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We Have Seen the Future of Lingerie Shopping and It Is a…Bra Truck?
Lamar Anderson | Photo: Lamar Anderson | January 15, 2016
Victoria's Secret, disrupted.
“Sell it from a truck” is the “put a bird on it” of San Francisco retail. From bacon to flowers to booze, there’s nothing that doesn’t sound just slightly more desirable when it’s hawked out of a truck. As a city, we’ve been captivated by Off the Grid, itinerant gift shops like Half Hitch, and TopShelf’s former mobile boutique. We are, to put it crudely, truck suckers. But when we heard about online lingerie company True&Co.’s new bra truck, which opened temporarily at Proxy on Thursday, we did a, shall we say, double take. Given how unpleasant and intrusive lingerie shopping generally is, how could the experience of pawing through unmentionables be improved by parking them on a truck? At least the measuring tape lady would have less time to sneak up on us...right?
The only responsible option was to find out for ourselves, and so that's what we did: We tried on bras on a truck. On a cold day, no less.
The idea of the Try-On Truck, says True&Co. founder Michelle Lam, is to take the online shop on the road and give customers a chance to be fitted in person. "It's a personal shopping experience with bras outside the mall," she says. After Proxy, the truck will head to the ModCloth shop in Union Square, then Marin and Silicon Valley, followed by a yearlong national tour.
Perhaps inevitably for a venture in mobile retail, the Try-On Truck rolls several entrepreneurial cliches into one. The truck isn’t just a truck; it’s like a tiny home! Attendants aren’t salespeople, they’re “fit therapists”! And there is, of course, an algorithm: a proprietary fit quiz that analyzes sizing data from more than 2 million women and spits out recommendations for each customer, like Netflix for your boobs.
Cute startup jargon aside, the Try-On Truck actually makes lingerie shopping a tolerable, even pleasant, experience. The 300-square-foot shop, designed by Spiegel Aihara Workshop and Mobile Office Architects, isn’t fully enclosed. But there are heaters in the dressing rooms (phew), with natural light pouring in through shades, for modesty. And there is, hallelujah, no measuring-tape lady. Instead, shoppers take the aforementioned fit quiz, which pinpoints size by taking into account how your current brand fits, along with past data from other shoppers. It also asks a lot of personal questions. We took the quiz at home the night before, and the "Are you a rightie or a leftie?" question was not answerable from memory. (Handy tip: have someone in the room you can flash for expediency's sake.)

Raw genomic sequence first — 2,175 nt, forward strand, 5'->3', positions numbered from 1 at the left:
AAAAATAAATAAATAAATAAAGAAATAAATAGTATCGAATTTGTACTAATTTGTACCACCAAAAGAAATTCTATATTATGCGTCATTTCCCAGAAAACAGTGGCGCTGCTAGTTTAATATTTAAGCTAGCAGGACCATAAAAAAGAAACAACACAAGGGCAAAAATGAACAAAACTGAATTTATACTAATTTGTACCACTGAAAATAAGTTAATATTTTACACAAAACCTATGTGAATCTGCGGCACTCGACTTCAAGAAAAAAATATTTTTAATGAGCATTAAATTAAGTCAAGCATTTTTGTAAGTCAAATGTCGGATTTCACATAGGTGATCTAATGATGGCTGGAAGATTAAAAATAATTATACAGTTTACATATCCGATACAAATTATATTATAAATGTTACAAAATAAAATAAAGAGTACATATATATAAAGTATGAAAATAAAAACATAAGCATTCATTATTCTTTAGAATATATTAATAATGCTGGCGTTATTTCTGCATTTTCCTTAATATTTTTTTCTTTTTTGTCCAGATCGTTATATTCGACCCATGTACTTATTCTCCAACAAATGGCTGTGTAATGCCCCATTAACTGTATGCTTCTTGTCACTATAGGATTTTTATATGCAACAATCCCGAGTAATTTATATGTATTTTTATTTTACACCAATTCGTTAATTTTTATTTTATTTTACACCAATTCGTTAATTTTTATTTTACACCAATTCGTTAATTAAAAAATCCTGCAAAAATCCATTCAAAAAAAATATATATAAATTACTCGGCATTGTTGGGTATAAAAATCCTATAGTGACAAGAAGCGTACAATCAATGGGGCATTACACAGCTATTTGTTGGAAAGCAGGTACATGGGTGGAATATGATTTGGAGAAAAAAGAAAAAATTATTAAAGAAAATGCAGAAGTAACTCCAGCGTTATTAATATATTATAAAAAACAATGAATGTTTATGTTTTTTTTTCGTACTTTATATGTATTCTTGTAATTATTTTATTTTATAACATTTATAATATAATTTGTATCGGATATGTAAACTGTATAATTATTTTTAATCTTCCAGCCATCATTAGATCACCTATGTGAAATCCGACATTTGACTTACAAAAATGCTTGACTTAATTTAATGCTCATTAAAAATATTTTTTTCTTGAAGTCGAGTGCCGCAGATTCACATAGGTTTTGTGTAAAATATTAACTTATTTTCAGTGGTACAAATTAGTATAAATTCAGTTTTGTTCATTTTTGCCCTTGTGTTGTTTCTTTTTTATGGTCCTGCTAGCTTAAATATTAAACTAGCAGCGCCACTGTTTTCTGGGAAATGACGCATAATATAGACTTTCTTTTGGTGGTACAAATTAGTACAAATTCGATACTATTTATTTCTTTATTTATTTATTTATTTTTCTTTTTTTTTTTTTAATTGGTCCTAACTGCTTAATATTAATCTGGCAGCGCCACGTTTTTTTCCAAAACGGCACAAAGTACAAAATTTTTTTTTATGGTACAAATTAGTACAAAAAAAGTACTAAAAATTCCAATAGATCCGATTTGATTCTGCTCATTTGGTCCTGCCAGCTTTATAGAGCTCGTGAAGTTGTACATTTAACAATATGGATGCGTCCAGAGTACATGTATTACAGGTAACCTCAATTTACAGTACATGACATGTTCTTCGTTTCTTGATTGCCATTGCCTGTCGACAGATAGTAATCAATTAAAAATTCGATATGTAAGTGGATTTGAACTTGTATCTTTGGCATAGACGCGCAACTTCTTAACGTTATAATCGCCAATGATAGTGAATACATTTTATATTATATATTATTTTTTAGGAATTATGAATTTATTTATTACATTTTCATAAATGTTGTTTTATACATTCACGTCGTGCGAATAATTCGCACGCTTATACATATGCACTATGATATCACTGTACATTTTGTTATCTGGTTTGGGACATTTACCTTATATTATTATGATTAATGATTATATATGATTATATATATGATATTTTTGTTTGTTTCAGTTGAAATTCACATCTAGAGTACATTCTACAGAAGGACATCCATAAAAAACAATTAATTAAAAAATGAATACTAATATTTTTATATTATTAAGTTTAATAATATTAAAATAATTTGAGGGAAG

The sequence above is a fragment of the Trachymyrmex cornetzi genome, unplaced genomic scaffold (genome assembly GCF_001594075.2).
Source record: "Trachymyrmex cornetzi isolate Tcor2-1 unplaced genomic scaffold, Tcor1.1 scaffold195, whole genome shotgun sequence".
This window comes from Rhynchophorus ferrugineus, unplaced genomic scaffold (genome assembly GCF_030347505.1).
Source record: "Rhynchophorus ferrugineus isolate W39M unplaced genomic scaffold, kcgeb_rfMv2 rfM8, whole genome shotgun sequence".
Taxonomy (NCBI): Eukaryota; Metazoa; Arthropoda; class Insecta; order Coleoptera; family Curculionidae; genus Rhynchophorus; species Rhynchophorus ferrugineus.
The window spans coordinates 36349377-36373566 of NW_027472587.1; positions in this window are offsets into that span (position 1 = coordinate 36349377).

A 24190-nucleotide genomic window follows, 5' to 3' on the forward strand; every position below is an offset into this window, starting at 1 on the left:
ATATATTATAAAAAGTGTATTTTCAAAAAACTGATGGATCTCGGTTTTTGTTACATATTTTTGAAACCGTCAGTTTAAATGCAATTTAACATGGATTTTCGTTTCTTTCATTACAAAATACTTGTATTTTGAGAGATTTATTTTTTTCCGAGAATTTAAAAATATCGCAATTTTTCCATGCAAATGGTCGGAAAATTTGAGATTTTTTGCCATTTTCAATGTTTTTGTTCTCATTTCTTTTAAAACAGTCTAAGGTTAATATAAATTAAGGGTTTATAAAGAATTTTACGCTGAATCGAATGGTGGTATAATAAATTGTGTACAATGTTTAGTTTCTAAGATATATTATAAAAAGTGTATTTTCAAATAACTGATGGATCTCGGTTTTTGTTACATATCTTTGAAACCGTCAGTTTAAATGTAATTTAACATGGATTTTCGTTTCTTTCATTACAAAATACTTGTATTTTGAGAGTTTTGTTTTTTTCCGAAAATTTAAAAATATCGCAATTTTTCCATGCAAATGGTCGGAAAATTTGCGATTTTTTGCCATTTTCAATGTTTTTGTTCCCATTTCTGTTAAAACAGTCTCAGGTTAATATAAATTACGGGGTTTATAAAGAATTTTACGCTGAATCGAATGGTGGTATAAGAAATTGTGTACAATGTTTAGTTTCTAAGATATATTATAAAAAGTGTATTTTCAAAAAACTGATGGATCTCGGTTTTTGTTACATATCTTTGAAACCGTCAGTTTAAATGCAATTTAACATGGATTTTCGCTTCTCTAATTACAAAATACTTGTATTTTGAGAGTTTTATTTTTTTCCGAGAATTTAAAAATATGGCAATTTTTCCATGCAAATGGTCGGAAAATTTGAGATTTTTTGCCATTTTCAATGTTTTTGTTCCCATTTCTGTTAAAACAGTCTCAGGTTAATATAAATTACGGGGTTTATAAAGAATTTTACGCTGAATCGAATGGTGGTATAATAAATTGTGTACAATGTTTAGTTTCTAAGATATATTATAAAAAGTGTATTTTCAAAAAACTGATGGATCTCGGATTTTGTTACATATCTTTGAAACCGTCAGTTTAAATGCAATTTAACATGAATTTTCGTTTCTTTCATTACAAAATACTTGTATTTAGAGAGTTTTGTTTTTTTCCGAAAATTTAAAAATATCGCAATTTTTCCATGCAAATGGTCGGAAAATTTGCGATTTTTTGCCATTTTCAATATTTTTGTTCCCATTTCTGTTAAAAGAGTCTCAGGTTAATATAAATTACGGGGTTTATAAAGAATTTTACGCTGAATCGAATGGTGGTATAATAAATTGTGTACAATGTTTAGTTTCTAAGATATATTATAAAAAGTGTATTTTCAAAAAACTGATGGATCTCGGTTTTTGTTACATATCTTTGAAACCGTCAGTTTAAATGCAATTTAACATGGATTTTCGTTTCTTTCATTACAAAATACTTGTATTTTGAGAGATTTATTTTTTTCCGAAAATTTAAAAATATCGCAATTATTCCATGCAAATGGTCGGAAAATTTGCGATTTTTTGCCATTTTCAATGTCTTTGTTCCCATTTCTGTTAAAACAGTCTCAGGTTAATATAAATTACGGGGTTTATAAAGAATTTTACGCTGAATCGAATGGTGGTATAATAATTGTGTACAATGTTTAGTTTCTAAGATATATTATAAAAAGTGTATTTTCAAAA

Before 2 million women sized up their own breasts to build Lam's data set, she drafted the original algorithm using the results of a fitting marathon she conducted at home in 2012. She started with 500 bras bought on a credit card, tested out by parades of 10 women at a time to give feedback and compare sizing notes. “I was without any bra fitter training, testing the quiz with them and recommending bras,” says Lam, whose shop sells her own line as well as a mix of other brands. “What I’d do was watch their eyes to see which ones made their eyes light up. That’s the emotional winner.”
When we arrived for our appointment, a fit therapist named Katherine ushered us into the largest, warmest fitting room. She showed us our fit recommendations on an iPad, asked a few polite questions about how our current bra is fitting, then disappeared. She returned with True&Co.'s bestseller, an in-house design called the Gramercy Balconette in black lace. Being a no-nonsense sort, we assumed the lacy stylings would put us off, or at least betray their texture beneath a T-shirt. But, aware that this dealie would set the tone for the rest of our fitting, we went for it. And, whoa, what a surprise. This was a laid-back, forget-you're-wearing-it kind of bra, comfy enough to be sold in a box with the phrase "18-hour" on the cover. Plus: cute!
When Katherine came back to gauge our reaction, we were sold. Finally, we said, a lace bra that isn't choking on frills. Breasts look feminine all by themselves—why must the Victoria's Secrets of the world tart them up as though we need help noticing that there are boobs in the vicinity? "Sometimes with lace you get a little too femine," Katherine agreed, with a chatty twinge of vocal fry. "What’s great about this one is it has the scalloped edge and it does give you that round shape, but it comes in a lot of different sassy colors."
Beforehand, we had been a little worried about standing around in a bra with a stranger, but it all felt totally normal. Appointments at the Try-On Truck are more like a bridal-boutique session than the back of a Victoria’s Secret, where addled employees thrust fistfuls of linty sample models at lines of vaguely traumatized ladies. And why not? Bras are just as complicated as plenty of wedding dresses, and women wear them every day.
Next, Katherine brought a front-closure racerback number that was also surprisingly wearable, if a little stiff on the sternum. Soon we settled into a pattern: Every piece that looked suspect to us ended up being a delight. And the ones we had our eye on ended up being the absolute worst. (Low point: a rigid full-cup bra that felt like it had a pair of rocks in the bottom.)
The only downside to the truck is that most of the merch seems to be display only. We were all set to walk away with two Gramercy Balconettes in non-sassy colors, but instead found ourselves ordering online on the store's iPad. The waiting runs counter to the instant gratification you’d normally expect from a truck. No way the Bacon Bacon truck could get away with that. Alas, we get it—stock scarcity is pretty much a given when you’re working in just 300 square feet. The only real improvement we can imagine? Sneaking this baby into a Pink or a Macy's.